Monday, December 13, 2010

Mid-term Cellaring Results

Not too long ago I retrieved some wine from off-site storage, things that I meant to drink at about this point in their lives (and in mine), and also a few things to check in on. The results have not been terribly impressive so far. These are wines that I liked very much several years ago, enough to send several bottles to off-site storage. It's interesting to see the way your own tastes change, to put yourself back in the mindset of making these decisions. Kind of like reading an old journal entry.

Anyway, here are the wines, along with a few notes:

2006 Marcel Lapierre Morgon, $22, Imported by Kermit Lynch Wine Merchant. This is absolutely and utterly delicious, and I only wish I had socked more away. Now there is an earthy complexity to the nose, although there is still plenty of dark fruit. There is also a pungency to the palate that is truly compelling. Great balance, vibrant acidity, lovely finishing perfume, just great wine - a joy.

2004 Éric Texier Côtes du Rhône-Brézème Domaine de Pergault, $29, Louis/Dressner Selections. I'm glad I have another because I have mixed feelings about the bottle we drank, and I want to drink it again. The nose was lovely and detailed, with lots of black olives and some floral hints, but the wine felt rather dilute on the palate. It never really filled out, although after it had been open for almost 2 hours it did put on a bit of weight. Perhaps I opened this one too young, or maybe I should have drunk it several years ago when I loved it. I have one more and I'm thinking that I should put it away again for another 5 years.

2005 Paul Pernot Beaune Clos du Dessus des Marconnets, $23, Fruit of the Vines Imports. Boy, did I love this wine a few years ago. I still like it fine, but it has not developed any kind of complexity - it's a lovely, fruity wine. There is nothing whatsoever that is exciting about it, though. Live and learn...

2004 Domaine du Closel Savennières Clos du Papillon, $26, Louis/Dressner Selections. There was a time when I loved this wine, LOVED it. And I don't think I was wrong - when it was young, this was a delicious wine. Only a few years later, though, and something is dreadfully wrong. The nose is beeswax and lots of alcohol (14.5%), and that's it. Two hours later, that's it. The palate is a disaster - way too evolved, no definition, not flawed, but unpleasant. So much so that we decided not to drink it. I think that this was good once, and has not aged well. But I have a couple more, so hopefully I'm wrong.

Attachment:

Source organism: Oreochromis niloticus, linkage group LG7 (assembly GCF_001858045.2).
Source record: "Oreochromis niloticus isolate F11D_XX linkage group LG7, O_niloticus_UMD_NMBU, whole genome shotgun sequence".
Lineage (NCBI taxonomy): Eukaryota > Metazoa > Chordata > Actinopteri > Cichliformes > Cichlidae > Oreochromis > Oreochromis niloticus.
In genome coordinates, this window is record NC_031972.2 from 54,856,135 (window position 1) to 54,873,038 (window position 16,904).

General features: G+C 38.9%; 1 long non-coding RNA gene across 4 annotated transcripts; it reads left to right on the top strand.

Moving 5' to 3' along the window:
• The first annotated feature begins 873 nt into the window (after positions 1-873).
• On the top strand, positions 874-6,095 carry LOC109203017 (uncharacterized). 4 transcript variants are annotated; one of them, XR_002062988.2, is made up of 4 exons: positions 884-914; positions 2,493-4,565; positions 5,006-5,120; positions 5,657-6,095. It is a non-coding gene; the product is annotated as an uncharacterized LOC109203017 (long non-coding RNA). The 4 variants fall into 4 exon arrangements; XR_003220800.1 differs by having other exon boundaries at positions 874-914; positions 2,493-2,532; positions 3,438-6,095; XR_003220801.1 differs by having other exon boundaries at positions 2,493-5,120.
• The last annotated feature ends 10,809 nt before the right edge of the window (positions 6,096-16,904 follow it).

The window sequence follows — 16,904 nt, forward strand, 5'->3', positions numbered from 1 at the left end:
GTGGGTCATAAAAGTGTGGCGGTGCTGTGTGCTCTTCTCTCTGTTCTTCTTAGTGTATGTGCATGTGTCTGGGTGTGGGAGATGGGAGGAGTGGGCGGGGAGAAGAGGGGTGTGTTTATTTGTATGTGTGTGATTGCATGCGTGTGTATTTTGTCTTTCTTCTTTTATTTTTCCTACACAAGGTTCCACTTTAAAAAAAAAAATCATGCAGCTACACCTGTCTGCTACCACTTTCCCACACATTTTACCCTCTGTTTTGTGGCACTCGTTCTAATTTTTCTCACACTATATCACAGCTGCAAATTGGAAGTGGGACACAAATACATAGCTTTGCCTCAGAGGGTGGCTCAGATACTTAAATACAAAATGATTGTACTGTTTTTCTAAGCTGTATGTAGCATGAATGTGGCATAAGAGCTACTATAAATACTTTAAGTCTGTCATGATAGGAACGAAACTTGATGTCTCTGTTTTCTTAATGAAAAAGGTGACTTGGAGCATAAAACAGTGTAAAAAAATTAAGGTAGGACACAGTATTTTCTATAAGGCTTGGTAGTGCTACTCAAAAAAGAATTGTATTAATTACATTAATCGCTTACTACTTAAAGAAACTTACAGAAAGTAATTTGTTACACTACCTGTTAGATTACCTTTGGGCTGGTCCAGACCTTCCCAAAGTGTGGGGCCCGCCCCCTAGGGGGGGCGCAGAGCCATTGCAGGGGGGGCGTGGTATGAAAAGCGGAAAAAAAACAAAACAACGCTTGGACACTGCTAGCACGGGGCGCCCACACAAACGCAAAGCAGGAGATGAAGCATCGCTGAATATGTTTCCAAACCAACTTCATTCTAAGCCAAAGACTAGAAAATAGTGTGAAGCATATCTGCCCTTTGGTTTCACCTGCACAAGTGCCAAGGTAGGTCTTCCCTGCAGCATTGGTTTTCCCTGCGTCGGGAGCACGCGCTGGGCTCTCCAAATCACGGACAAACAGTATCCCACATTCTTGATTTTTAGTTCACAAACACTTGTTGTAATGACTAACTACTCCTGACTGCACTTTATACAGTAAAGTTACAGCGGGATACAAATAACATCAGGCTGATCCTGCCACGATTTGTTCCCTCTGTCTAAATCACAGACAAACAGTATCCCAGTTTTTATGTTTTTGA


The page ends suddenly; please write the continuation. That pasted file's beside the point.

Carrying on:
Isn't it interesting how things turn out?

5 comments:

Cliff said...

Thanks for these. I am especially happy to see the note on the Lapierre. I'll have to get around to those. The last one I tried, a couple of years ago, was in an awkward state, but I loved them on release.

My bottle of the Texier showed much better than yours a couple of months ago. Could just be a bottle-by-bottle, night-by-night kind of thing. It will never have the weight of Gonon, however.

I don't think this is the time to be checking the Pernot or Closel. I confess, I stopped buying Closel after the style change in 2002 and some weird experiences with that vintage in the "in between" stage. I'm not sure if those had systemic problems -- quite a few bottles showed totally oxidized, and I wasn't the only one to experience it -- and then my last bottle was alright. Not great, not showing the promise of its youth, but intact.

As weird as Chenin can be in the medium term, I have just as hard a time getting a read on Burgundies a few years out from a structured vintage. I hope there's more to it than meets the eye.

Joe said...

I would say you are a few, maybe 3 years early on the Texier. I would say the same or more about the Closel.

Cliff, I think the '02 Closels were in a much less reduced/less SO2 than earlier vintages, and they tasted a little advanced as they've aged, but they are not aging fast. My last bottle was quite good.

SFJ

Stevie said...

I think that your story is fascinating! I never really know what to expect when I lay wine down for later consumption. I have a passive temperature "system" for my "cellar" that stays fairly cool year round because San Francisco is always cool. 'course, I read a lot about ageing wine and proper storage, which makes me anxious. I think that I then jump the gun in terms of drinking too early as a result.

Henri Vasnier said...

Assuming the Pernot Beaune is red -- haven't looked up that particular bottling -- it's not so surprising that a 2005 has not yet developed much. Try it again when it's 7 or 8, perhaps? You might have unduly high expectations if you're looking for a $23 Burgundy to develop complexity, although a 2005 red might actually do that.

Your description of the Savennieres is sort of a textbook note on a wine that's in process of evolving into maturity but hasn't gotten there yet: not specifically oxidized, not otherwise specifically flawed, but in an unattractive place. Try opening another one in 3-4 years??

Cliff said...

Yeah, in retrospect, I probably ran into a couple of bad corks in the midst of the in-between stage and freaked prematurely. I still didn't love where the wines got when they came out the other side.